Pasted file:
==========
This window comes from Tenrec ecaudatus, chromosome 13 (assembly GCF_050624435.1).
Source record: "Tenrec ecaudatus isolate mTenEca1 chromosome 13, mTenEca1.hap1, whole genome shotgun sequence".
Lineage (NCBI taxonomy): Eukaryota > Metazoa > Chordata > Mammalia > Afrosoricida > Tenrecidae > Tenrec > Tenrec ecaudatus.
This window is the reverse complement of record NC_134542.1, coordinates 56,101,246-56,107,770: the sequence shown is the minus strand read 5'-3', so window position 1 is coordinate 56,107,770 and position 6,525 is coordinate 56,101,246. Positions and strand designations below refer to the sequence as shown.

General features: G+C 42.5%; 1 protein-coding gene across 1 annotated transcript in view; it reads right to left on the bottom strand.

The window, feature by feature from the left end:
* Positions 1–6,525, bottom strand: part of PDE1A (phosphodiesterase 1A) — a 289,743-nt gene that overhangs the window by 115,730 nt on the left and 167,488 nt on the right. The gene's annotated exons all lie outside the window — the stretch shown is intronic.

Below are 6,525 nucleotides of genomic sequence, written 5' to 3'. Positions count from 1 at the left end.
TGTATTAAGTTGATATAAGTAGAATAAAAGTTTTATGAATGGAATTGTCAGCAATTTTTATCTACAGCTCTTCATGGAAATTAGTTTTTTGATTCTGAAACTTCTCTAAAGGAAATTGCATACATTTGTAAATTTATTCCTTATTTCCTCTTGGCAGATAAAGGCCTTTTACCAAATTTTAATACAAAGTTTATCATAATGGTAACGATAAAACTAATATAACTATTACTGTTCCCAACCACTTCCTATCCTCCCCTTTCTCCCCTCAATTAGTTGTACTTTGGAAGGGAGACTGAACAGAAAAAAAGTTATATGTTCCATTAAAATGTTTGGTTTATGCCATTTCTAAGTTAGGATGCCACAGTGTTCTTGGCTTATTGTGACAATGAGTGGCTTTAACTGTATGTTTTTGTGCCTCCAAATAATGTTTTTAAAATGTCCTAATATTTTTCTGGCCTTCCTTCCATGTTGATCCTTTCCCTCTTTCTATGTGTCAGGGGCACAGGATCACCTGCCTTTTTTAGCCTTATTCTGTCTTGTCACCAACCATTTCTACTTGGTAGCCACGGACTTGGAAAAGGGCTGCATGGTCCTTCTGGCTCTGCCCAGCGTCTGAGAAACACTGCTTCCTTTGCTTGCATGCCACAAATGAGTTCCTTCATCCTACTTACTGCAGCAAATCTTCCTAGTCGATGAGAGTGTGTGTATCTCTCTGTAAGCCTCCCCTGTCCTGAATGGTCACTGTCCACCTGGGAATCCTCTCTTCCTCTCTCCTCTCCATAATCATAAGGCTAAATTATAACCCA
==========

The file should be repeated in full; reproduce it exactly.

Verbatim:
This window comes from Tenrec ecaudatus, chromosome 13 (assembly GCF_050624435.1).
Source record: "Tenrec ecaudatus isolate mTenEca1 chromosome 13, mTenEca1.hap1, whole genome shotgun sequence".
Lineage (NCBI taxonomy): Eukaryota > Metazoa > Chordata > Mammalia > Afrosoricida > Tenrecidae > Tenrec > Tenrec ecaudatus.
This window is the reverse complement of record NC_134542.1, coordinates 56,101,246-56,107,770: the sequence shown is the minus strand read 5'-3', so window position 1 is coordinate 56,107,770 and position 6,525 is coordinate 56,101,246. Positions and strand designations below refer to the sequence as shown.

General features: G+C 42.5%; 1 protein-coding gene across 1 annotated transcript in view; it reads right to left on the bottom strand.

The window, feature by feature from the left end:
* Positions 1–6,525, bottom strand: part of PDE1A (phosphodiesterase 1A) — a 289,743-nt gene that overhangs the window by 115,730 nt on the left and 167,488 nt on the right. The gene's annotated exons all lie outside the window — the stretch shown is intronic.

Below are 6,525 nucleotides of genomic sequence, written 5' to 3'. Positions count from 1 at the left end.
TGTATTAAGTTGATATAAGTAGAATAAAAGTTTTATGAATGGAATTGTCAGCAATTTTTATCTACAGCTCTTCATGGAAATTAGTTTTTTGATTCTGAAACTTCTCTAAAGGAAATTGCATACATTTGTAAATTTATTCCTTATTTCCTCTTGGCAGATAAAGGCCTTTTACCAAATTTTAATACAAAGTTTATCATAATGGTAACGATAAAACTAATATAACTATTACTGTTCCCAACCACTTCCTATCCTCCCCTTTCTCCCCTCAATTAGTTGTACTTTGGAAGGGAGACTGAACAGAAAAAAAGTTATATGTTCCATTAAAATGTTTGGTTTATGCCATTTCTAAGTTAGGATGCCACAGTGTTCTTGGCTTATTGTGACAATGAGTGGCTTTAACTGTATGTTTTTGTGCCTCCAAATAATGTTTTTAAAATGTCCTAATATTTTTCTGGCCTTCCTTCCATGTTGATCCTTTCCCTCTTTCTATGTGTCAGGGGCACAGGATCACCTGCCTTTTTTAGCCTTATTCTGTCTTGTCACCAACCATTTCTACTTGGTAGCCACGGACTTGGAAAAGGGCTGCATGGTCCTTCTGGCTCTGCCCAGCGTCTGAGAAACACTGCTTCCTTTGCTTGCATGCCACAAATGAGTTCCTTCATCCTACTTACTGCAGCAAATCTTCCTAGTCGATGAGAGTGTGTGTATCTCTCTGTAAGCCTCCCCTGTCCTGAATGGTCACTGTCCACCTGGGAATCCTCTCTTCCTCTCTCCTCTCCATAATCATAAGGCTAAATTATAACCCA